The TeX typesetting language, alongside the Metafont font description language and the Computer Modern typeface family together constitute as typesetting system that is usually collectively known as TeX, and was primarily designed by Donald Knuth who released the original version in 1978. TeX and associated software packages with their Pascal source code are in the public domain, however all the names are trademarked so if you create a version of it you have to rename them.
There are a number of variants of TeX available for OS/2 and eComStation, and still more are easily ported to the system. However before you go ahead and commit to it as a typesetting system with its fairly steep learning curve you should be aware that the systems forté is really typesetting of mathematical formulæ. For other typesetting tasks the system has some really strange design choices that make some common tasks anywhere from annoyingly difficult to impossible.
Also be aware that TeX is as much a religious cult as it is software, that can make assurances from people on public forums about what it can and cannot do worth less than their face value. Do your own research before committing to anything.
Background and history
With the stated aim of allowing anybody and nobody to do high quality typesetting with the same results on any computer system and its public domain status, Tex immediately generated a lot of interest, especially in the scientific community and particularly in the in the mathematical sector. With its relatively low system requirements and well structured Pascal source, ports also appeared quickly for anything from mainframes to CP/M and other 8 bit microcomputers.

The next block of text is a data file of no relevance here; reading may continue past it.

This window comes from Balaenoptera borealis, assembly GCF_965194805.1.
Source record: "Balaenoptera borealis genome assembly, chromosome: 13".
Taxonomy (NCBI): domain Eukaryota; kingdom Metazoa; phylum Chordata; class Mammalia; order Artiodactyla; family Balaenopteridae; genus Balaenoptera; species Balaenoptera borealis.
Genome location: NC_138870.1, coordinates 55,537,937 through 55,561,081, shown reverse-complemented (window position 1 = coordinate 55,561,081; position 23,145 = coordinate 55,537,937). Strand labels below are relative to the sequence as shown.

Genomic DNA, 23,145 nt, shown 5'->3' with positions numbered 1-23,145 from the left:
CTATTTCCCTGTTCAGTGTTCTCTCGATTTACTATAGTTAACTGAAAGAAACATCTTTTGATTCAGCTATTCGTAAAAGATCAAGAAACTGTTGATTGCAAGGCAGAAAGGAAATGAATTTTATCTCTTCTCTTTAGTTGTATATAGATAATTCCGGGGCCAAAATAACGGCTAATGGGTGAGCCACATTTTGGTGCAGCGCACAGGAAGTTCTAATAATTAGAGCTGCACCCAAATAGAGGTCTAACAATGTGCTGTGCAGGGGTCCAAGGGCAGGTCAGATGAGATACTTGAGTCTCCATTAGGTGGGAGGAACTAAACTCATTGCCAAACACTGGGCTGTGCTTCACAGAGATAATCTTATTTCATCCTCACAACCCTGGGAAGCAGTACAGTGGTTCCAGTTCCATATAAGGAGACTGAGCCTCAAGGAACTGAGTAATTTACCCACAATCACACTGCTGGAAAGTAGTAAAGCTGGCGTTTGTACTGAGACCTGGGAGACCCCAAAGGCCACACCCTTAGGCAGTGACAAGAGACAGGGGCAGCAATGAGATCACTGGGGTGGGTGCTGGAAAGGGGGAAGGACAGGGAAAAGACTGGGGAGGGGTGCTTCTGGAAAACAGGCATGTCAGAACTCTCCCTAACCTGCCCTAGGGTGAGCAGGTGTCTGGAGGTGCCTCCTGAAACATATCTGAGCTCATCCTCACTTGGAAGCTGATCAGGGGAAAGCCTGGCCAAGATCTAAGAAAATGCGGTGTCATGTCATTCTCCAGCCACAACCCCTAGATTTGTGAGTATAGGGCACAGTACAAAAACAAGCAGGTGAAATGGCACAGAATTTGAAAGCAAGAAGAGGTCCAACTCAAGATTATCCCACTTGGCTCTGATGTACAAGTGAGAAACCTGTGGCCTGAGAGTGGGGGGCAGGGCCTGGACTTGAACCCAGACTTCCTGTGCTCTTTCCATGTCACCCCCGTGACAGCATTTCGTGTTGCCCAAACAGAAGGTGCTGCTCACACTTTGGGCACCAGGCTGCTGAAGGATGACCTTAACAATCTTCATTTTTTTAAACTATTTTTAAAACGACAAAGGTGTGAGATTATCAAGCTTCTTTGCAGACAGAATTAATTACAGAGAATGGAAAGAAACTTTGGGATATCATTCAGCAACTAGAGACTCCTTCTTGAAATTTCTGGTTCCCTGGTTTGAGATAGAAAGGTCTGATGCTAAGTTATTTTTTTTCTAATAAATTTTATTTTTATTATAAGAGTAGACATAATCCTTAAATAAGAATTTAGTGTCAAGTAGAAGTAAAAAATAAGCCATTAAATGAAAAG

When people started to use the system in anger however a number of issues started to show up, the oddest being that the system only accepted text input in ASCII, this made it only usable out of the box with USA English, Dutch and possibly Afrikaans but pretty much nothing else, ASCII is fine for a typewriter replacement intended for the USA and Dutch markets, oddly limiting for a digital typesetting system but downright bonkers for something that aimed to "democratise the world of typesetting" according to the programs author.
- emTeX - TeX for OS/2 and DOS
- OS2TeX - TeX for OS/2 Warp
- VTeX/Free 8.44.2 - An eTeX program for OS/2 Warp to generate PDF or PostScript output immediately from TeX source files. It comes with a basic LaTeX system, including additional packages and fonts, as well as the Bibtex and Makeindex programs. Plain TeX is also included.
Text & programmers editors with TeX support
- Boxer - LaTeX syntax highlighting support built in - Commercial - DOS and OS/2 versions discontinued, Win32 version still sold.
- Enhanced Editor - Has TeX syntax highlighting built in with some auto-formatting features, enhanced features available as a separate download.
- FTE - Has support for syntax highlighting, code folding and syntax-aware autoindent. - Open source - Current
- jEdit - Java based editor - BibTeX, LaTeX and TeX syntax highlighting built in - Current
- LaCoD - DOS & OS/2 - LaTeX specific text editor - Commercial - Discontinued
- Lugaru Epsilon - TeX syntax highlighting. - Commercial
- NEdit - XFree86 - LaTeX autoindent, autocomplete and syntax highlighting - Open source - Discontinued
- TeXPERT - Discontinued